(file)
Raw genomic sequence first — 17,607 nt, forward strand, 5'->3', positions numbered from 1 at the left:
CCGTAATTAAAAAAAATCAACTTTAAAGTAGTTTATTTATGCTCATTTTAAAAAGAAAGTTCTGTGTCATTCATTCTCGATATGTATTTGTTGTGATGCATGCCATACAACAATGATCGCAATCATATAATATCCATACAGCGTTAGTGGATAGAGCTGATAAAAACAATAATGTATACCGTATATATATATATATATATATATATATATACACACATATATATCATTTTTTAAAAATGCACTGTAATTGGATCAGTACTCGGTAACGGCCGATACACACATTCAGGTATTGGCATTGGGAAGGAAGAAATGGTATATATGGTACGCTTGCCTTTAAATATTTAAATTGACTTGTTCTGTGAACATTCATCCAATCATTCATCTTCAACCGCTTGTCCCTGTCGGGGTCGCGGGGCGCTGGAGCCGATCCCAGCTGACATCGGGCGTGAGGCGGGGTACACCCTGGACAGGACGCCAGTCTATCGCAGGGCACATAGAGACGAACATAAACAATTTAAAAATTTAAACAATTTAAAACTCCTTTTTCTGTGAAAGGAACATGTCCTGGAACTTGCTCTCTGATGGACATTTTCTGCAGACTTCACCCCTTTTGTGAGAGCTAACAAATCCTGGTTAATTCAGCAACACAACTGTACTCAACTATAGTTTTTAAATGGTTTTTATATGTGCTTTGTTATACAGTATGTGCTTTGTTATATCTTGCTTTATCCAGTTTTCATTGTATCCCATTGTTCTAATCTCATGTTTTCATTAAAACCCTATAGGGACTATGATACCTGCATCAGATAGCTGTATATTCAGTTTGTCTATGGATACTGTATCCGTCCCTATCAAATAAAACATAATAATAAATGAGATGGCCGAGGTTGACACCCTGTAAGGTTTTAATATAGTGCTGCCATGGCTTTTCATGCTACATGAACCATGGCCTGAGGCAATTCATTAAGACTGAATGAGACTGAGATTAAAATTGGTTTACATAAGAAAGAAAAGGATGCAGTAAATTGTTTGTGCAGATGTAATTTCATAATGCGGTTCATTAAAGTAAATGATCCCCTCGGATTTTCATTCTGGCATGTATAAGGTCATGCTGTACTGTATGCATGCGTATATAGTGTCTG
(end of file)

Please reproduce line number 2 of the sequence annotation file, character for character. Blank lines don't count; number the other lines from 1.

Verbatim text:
CCGTAATTAAAAAAAATCAACTTTAAAGTAGTTTATTTATGCTCATTTTAAAAAGAAAGTTCTGTGTCATTCATTCTCGATATGTATTTGTTGTGATGCATGCCATACAACAATGATCGCAATCATATAATATCCATACAGCGTTAGTGGATAGAGCTGATAAAAACAATAATGTATACCGTATATATATATATATATATATATATATATACACACATATATATCATTTTTTAAAAATGCACTGTAATTGGATCAGTACTCGGTAACGGCCGATACACACATTCAGGTATTGGCATTGGGAAGGAAGAAATGGTATATATGGTACGCTTGCCTTTAAATATTTAAATTGACTTGTTCTGTGAACATTCATCCAATCATTCATCTTCAACCGCTTGTCCCTGTCGGGGTCGCGGGGCGCTGGAGCCGATCCCAGCTGACATCGGGCGTGAGGCGGGGTACACCCTGGACAGGACGCCAGTCTATCGCAGGGCACATAGAGACGAACATAAACAATTTAAAAATTTAAACAATTTAAAACTCCTTTTTCTGTGAAAGGAACATGTCCTGGAACTTGCTCTCTGATGGACATTTTCTGCAGACTTCACCCCTTTTGTGAGAGCTAACAAATCCTGGTTAATTCAGCAACACAACTGTACTCAACTATAGTTTTTAAATGGTTTTTATATGTGCTTTGTTATACAGTATGTGCTTTGTTATATCTTGCTTTATCCAGTTTTCATTGTATCCCATTGTTCTAATCTCATGTTTTCATTAAAACCCTATAGGGACTATGATACCTGCATCAGATAGCTGTATATTCAGTTTGTCTATGGATACTGTATCCGTCCCTATCAAATAAAACATAATAATAAATGAGATGGCCGAGGTTGACACCCTGTAAGGTTTTAATATAGTGCTGCCATGGCTTTTCATGCTACATGAACCATGGCCTGAGGCAATTCATTAAGACTGAATGAGACTGAGATTAAAATTGGTTTACATAAGAAAGAAAAGGATGCAGTAAATTGTTTGTGCAGATGTAATTTCATAATGCGGTTCATTAAAGTAAATGATCCCCTCGGATTTTCATTCTGGCATGTATAAGGTCATGCTGTACTGTATGCATGCGTATATAGTGTCTG